JAPANESE of KANSAIBEN (kansai dialect)
Kansai-ben takes up a large slice of even the Tokyo resident's mind. The comedians on TV speak it incessantly, three large cities (Osaka, Kyoto, and Kobe) speak it, and most Japanese accept the differences as quaint and interesting, just as most Americans think of Southern accents, and Londoners think of Northern accents.
Kansai-ben has many different variations (there are the lowly country variations like southern Wakayama Kansai-ben, and almost elitist, ultra-polite Kyoto-ben) as well as many different levels of depth. Some Kansai residents from Nara speak very little Kansai-ben, while people from Amagasaki speak a very strong and distinct Kansai-ben.
Kansai-ben varies from one part of Kansai to another, but here are some of the more common features.
The most noticeable difference is the substitution of the negatives -hen / -n or -mahen for -nai or -masen. (Sometimes only one of "-hen" or "-n" is acceptable in a particular grammar construction. For example, kawande mo ee (kawanakute mo ii) cannot be replaced by "kawahende mo ee".)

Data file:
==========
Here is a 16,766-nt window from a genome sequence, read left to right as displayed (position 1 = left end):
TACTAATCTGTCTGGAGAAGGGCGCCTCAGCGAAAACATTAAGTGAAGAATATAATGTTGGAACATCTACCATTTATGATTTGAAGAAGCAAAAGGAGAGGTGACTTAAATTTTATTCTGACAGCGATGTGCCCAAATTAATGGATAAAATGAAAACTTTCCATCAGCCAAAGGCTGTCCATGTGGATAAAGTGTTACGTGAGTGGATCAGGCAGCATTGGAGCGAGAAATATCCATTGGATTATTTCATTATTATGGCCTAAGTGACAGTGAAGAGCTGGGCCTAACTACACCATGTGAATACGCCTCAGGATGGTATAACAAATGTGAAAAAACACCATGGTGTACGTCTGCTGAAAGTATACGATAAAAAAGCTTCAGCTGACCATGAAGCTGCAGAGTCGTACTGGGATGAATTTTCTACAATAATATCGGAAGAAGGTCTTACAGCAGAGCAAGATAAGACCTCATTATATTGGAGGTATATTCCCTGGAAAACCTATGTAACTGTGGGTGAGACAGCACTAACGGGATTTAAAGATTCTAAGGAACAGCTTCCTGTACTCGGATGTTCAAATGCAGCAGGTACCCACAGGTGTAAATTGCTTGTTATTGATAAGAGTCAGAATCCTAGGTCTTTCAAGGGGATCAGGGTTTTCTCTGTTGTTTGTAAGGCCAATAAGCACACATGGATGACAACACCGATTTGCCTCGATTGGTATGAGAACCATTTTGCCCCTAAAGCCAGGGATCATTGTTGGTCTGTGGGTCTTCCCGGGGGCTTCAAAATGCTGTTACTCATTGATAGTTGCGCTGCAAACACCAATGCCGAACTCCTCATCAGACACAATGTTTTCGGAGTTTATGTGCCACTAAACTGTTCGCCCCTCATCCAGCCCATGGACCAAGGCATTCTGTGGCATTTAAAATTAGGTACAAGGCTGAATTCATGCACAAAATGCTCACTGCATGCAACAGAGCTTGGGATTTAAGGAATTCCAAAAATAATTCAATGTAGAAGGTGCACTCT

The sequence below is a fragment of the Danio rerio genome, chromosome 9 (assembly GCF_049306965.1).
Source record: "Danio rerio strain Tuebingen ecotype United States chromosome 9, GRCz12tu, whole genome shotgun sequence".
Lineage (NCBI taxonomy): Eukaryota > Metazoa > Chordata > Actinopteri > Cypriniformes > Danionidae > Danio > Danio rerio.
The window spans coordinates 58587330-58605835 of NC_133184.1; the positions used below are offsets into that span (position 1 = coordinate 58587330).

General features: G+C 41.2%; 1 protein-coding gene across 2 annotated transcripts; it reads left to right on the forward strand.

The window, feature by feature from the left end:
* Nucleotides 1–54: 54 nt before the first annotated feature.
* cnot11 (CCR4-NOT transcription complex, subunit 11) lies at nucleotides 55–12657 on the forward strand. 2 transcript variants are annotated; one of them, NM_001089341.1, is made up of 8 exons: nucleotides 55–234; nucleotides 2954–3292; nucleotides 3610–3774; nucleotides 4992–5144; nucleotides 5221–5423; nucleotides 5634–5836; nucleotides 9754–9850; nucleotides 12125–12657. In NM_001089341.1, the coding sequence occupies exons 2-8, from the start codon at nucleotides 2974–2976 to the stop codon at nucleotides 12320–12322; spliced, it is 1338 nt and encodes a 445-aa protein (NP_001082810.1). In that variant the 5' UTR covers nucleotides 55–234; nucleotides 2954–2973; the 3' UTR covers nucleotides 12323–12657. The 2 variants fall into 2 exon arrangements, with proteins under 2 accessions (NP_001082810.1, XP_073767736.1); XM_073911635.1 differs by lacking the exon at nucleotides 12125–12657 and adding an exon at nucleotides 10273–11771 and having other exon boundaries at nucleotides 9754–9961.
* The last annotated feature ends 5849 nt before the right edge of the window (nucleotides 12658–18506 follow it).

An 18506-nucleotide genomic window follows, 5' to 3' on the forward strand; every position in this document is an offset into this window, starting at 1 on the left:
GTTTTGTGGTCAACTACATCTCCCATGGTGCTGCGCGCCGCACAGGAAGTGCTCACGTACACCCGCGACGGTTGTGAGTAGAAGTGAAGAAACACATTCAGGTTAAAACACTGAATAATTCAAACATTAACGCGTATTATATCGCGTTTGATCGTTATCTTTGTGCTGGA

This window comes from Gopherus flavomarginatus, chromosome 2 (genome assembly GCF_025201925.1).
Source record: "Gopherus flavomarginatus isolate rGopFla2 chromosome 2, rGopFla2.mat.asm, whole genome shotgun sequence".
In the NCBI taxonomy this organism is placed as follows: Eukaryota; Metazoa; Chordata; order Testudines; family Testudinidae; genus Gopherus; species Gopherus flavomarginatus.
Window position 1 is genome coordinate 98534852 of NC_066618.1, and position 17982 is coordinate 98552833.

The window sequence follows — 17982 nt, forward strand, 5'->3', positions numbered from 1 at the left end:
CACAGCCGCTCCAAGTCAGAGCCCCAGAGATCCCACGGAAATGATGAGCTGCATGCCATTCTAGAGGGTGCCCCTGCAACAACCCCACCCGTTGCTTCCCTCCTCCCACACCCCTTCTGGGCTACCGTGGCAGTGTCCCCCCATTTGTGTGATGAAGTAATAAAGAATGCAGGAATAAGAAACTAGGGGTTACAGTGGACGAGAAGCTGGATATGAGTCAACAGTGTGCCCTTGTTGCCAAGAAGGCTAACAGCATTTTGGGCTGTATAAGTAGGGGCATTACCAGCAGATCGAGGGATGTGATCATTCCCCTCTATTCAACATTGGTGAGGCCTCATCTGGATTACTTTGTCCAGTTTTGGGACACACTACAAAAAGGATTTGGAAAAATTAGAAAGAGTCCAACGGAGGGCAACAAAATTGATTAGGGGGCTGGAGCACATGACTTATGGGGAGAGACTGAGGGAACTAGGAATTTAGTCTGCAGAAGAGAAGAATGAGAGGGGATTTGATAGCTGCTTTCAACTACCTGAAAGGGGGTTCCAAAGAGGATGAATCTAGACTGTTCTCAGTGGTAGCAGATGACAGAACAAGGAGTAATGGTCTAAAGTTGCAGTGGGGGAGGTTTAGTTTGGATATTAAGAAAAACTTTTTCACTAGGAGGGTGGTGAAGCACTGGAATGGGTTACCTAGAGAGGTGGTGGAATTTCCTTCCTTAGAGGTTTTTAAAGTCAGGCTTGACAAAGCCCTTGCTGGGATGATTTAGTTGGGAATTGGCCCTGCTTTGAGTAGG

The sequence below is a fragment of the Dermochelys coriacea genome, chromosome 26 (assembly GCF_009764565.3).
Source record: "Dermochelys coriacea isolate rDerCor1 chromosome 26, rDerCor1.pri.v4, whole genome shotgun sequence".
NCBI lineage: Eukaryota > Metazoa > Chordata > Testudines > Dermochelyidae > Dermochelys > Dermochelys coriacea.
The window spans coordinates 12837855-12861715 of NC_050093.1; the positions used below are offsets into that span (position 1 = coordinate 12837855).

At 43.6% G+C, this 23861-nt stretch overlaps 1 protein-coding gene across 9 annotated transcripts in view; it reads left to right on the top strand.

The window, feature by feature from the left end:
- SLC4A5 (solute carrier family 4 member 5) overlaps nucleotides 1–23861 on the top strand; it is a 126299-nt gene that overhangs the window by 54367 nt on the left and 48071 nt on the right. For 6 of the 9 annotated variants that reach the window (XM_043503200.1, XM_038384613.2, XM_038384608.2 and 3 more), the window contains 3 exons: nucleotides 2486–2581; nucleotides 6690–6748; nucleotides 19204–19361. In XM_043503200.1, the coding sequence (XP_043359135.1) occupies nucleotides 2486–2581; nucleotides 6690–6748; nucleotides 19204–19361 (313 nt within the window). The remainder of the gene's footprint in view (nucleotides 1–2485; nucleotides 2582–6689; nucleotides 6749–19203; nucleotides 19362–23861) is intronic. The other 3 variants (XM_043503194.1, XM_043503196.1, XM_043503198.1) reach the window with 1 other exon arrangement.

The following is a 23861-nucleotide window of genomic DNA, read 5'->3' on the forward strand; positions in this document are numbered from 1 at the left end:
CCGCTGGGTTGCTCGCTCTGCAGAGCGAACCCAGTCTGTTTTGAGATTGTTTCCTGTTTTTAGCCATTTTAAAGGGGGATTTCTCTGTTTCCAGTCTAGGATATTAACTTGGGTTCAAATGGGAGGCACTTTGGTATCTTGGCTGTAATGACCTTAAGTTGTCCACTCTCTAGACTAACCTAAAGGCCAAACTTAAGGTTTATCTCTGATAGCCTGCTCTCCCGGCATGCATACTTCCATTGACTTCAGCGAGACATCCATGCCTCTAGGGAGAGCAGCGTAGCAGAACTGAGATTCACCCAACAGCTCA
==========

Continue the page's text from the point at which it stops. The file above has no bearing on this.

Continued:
Hyojungo (Standard Japanese): Wakaranai. (I don't know) Kansai-ben: wakarahen / wakarehen / wakaran (note that when attaching -hen, the conjugation does not always follow that for -nai).
Also, while hyojungo uses "yo" for emphasis, many times Kansai-ben uses either an elongated "na" or "de".
Hyojungo: Natto wa tabenai yo. (I don't eat natto.) Kansai-ben: Natto wa tabehen de~.
Furthermore, when using "da", "datte", or "daro", many times Kansai people will substitute "ya" for "da". "Metcha" or "mutcha" is also substituted for words like very emphatic words like "cho" (Yokohama/Tokyo-ben) and "sugoi".
Hyojungo: Natto wa sugoku kusai, daro? (Natto is very smelly, isn't it?) Kansai-ben: Natto wa metcha kusai, yaro?
Many of the grammatical constructions have a classical feel to it; one can find many traces from older Japanese pronunciation: sabui (samui), hayo (hayaku), yuuta (itta)...
throw away: suteru ----> hokasu
exhausted: tsukareru ----> shindoi
nihongo resources - word list http://www.nihongoresources.com/language/dialects/kansaiben/wordlist.html
nihongo resources - grammar http://www.nihongoresources.com/language/dialects/kansaiben.html
the japanese page http://www.thejapanesepage.com/kansaiben.htm